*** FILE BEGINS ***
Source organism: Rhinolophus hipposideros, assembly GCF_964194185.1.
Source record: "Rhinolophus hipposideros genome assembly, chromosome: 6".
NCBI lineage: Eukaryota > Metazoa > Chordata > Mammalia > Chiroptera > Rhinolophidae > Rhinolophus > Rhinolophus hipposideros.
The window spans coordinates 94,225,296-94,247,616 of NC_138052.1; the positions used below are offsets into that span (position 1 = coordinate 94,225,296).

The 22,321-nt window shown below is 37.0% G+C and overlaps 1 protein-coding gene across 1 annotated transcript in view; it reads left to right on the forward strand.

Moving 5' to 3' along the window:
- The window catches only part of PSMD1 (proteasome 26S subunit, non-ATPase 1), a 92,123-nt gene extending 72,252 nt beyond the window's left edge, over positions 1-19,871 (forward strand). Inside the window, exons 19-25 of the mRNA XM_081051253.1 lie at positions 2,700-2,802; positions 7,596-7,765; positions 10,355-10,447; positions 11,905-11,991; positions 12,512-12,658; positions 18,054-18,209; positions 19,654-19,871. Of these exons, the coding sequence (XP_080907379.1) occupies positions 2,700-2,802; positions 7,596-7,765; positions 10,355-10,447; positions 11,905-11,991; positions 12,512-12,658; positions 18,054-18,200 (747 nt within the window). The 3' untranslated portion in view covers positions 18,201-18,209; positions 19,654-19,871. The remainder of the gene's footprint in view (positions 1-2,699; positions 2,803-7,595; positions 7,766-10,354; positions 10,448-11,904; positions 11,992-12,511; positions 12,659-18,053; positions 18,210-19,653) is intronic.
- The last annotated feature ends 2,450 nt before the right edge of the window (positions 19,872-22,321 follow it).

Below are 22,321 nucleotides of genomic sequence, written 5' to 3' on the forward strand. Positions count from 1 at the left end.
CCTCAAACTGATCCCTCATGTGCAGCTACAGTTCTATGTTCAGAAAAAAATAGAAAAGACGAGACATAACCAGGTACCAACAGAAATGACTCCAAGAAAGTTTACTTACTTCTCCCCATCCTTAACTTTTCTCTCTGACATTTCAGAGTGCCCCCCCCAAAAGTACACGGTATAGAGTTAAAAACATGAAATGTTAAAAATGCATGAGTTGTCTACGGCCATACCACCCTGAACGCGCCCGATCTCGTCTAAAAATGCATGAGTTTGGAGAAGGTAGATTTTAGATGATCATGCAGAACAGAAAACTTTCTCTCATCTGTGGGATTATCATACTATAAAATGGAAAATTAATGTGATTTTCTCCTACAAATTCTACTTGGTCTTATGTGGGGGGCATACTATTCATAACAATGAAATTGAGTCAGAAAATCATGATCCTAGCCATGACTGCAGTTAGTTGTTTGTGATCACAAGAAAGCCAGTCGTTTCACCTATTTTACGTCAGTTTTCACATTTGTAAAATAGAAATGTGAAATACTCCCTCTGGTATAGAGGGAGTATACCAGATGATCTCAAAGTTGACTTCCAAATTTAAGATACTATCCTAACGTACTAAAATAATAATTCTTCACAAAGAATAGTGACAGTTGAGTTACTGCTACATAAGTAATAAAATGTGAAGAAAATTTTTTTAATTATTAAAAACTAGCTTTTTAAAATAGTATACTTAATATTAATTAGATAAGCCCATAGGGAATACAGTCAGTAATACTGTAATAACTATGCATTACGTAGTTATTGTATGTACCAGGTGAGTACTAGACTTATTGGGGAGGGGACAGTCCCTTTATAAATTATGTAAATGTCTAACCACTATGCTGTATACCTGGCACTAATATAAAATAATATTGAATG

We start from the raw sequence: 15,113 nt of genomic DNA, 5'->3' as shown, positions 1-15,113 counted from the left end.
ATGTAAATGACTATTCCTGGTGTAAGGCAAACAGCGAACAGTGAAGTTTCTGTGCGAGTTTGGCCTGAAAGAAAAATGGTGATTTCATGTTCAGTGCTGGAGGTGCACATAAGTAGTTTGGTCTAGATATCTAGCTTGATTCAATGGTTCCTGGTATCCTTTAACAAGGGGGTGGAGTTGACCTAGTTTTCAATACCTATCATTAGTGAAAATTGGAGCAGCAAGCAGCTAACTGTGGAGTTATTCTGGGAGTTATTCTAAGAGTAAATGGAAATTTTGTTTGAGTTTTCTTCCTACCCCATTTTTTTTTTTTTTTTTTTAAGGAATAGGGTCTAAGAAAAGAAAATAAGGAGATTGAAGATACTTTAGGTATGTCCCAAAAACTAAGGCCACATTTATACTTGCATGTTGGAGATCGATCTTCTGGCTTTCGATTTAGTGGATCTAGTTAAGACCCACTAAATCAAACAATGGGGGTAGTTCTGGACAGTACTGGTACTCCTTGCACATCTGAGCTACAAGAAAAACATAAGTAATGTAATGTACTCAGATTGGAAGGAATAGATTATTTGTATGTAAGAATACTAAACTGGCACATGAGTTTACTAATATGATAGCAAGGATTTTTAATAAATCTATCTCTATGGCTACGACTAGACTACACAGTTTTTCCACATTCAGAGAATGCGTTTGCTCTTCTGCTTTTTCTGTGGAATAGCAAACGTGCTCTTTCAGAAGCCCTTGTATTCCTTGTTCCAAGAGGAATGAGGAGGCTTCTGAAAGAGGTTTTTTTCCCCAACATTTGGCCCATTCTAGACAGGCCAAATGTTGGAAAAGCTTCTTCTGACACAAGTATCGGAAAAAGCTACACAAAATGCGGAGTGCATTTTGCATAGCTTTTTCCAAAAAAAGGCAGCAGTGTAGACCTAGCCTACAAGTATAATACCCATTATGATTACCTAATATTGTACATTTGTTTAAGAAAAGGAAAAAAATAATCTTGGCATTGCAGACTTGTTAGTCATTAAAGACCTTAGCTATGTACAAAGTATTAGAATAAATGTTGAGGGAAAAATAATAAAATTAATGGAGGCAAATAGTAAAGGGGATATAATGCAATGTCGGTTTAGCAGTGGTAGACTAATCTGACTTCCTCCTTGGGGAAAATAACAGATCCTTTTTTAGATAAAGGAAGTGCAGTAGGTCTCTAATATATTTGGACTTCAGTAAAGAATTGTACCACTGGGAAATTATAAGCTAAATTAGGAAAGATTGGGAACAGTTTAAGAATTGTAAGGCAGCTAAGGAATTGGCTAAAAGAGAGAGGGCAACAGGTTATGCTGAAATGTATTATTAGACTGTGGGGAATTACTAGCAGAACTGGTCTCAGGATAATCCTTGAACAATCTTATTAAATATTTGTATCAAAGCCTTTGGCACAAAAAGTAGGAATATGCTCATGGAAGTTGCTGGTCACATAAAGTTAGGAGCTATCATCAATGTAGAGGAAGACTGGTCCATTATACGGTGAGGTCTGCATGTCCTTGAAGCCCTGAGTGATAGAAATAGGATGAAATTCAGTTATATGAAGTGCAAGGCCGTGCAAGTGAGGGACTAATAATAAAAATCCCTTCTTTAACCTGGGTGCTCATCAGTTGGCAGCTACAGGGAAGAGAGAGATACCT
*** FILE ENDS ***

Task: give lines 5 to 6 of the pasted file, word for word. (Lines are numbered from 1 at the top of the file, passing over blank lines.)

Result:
The 22,321-nt window shown below is 37.0% G+C and overlaps 1 protein-coding gene across 1 annotated transcript in view; it reads left to right on the forward strand.

Moving 5' to 3' along the window: